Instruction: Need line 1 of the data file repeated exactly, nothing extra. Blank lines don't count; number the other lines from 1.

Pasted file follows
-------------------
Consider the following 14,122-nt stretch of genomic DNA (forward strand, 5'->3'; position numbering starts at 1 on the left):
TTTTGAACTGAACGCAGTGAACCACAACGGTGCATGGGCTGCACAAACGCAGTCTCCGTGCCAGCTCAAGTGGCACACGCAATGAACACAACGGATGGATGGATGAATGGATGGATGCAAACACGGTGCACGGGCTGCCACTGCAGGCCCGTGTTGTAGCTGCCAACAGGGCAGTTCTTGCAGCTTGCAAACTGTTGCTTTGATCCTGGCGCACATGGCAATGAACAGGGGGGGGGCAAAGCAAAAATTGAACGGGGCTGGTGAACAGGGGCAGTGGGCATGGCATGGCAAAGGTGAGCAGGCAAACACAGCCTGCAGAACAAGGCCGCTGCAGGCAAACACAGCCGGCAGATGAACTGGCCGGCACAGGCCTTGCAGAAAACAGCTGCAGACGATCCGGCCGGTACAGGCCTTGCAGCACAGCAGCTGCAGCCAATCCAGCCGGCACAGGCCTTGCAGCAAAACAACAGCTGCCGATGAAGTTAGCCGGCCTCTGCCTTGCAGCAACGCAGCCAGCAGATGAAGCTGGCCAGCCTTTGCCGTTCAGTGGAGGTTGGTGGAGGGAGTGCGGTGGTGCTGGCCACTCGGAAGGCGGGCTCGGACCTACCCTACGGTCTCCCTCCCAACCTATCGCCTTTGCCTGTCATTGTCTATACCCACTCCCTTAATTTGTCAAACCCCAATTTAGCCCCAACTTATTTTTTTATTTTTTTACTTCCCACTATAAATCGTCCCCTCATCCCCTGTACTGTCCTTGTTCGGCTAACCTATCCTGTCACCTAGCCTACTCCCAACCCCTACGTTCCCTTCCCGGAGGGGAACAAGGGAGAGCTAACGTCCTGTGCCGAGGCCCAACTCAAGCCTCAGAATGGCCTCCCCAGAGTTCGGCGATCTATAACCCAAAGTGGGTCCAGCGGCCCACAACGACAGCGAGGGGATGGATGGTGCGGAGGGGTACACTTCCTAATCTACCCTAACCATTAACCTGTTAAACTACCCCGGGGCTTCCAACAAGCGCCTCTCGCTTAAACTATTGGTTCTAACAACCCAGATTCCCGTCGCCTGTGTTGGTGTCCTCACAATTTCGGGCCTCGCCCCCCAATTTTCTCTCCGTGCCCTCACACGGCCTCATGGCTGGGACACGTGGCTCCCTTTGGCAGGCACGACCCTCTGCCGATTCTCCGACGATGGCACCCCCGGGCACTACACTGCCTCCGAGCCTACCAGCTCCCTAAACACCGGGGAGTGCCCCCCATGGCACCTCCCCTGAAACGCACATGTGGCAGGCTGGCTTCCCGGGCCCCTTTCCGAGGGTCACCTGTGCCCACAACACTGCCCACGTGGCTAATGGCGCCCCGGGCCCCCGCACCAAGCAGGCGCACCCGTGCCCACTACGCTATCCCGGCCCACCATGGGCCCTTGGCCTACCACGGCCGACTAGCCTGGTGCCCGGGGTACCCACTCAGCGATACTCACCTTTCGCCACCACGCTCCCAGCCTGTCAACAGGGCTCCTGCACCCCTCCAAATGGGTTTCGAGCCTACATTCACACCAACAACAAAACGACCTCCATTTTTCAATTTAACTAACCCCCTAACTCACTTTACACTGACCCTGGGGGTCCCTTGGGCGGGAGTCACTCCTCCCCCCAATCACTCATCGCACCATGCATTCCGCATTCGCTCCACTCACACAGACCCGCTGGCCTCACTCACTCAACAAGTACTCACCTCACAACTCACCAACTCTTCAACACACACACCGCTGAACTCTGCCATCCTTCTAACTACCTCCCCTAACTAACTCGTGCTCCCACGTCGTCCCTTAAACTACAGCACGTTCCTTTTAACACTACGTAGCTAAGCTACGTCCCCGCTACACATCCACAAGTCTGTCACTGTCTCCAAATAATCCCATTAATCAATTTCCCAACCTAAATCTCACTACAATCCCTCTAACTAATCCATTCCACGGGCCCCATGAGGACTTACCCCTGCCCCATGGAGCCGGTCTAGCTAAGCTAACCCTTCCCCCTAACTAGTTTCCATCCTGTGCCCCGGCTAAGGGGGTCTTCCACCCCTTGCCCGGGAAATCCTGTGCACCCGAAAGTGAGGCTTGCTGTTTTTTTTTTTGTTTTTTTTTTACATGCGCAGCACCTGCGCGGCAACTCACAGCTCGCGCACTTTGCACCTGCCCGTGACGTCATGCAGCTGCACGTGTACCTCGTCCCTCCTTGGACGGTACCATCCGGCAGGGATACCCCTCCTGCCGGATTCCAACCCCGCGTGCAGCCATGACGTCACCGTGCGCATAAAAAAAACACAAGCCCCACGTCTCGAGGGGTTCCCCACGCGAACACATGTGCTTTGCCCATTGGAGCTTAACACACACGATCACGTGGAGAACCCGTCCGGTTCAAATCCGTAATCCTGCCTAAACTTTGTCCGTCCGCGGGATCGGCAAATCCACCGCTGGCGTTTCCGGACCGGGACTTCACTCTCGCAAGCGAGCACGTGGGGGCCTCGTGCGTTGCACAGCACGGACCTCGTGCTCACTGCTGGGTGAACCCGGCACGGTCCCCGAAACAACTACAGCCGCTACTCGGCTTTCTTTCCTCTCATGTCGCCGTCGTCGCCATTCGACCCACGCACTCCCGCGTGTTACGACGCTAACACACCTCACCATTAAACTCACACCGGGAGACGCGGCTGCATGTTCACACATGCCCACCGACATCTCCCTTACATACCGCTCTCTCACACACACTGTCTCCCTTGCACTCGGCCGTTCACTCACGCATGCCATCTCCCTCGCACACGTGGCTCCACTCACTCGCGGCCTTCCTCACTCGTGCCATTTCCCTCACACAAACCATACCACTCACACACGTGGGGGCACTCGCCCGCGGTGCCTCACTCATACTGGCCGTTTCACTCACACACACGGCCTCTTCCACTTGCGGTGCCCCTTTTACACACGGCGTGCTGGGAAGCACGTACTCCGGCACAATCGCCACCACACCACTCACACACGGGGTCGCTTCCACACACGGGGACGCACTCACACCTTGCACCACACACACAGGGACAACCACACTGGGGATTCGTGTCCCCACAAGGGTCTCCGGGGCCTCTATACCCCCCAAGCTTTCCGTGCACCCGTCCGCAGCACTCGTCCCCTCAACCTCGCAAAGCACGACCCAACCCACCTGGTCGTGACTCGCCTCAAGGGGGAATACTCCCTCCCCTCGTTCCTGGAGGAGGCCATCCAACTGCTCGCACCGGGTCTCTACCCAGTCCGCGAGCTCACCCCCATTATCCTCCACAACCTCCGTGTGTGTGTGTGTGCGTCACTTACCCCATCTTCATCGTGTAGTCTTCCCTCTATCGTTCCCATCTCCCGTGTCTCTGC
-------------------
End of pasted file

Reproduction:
Consider the following 14,122-nt stretch of genomic DNA (forward strand, 5'->3'; position numbering starts at 1 on the left):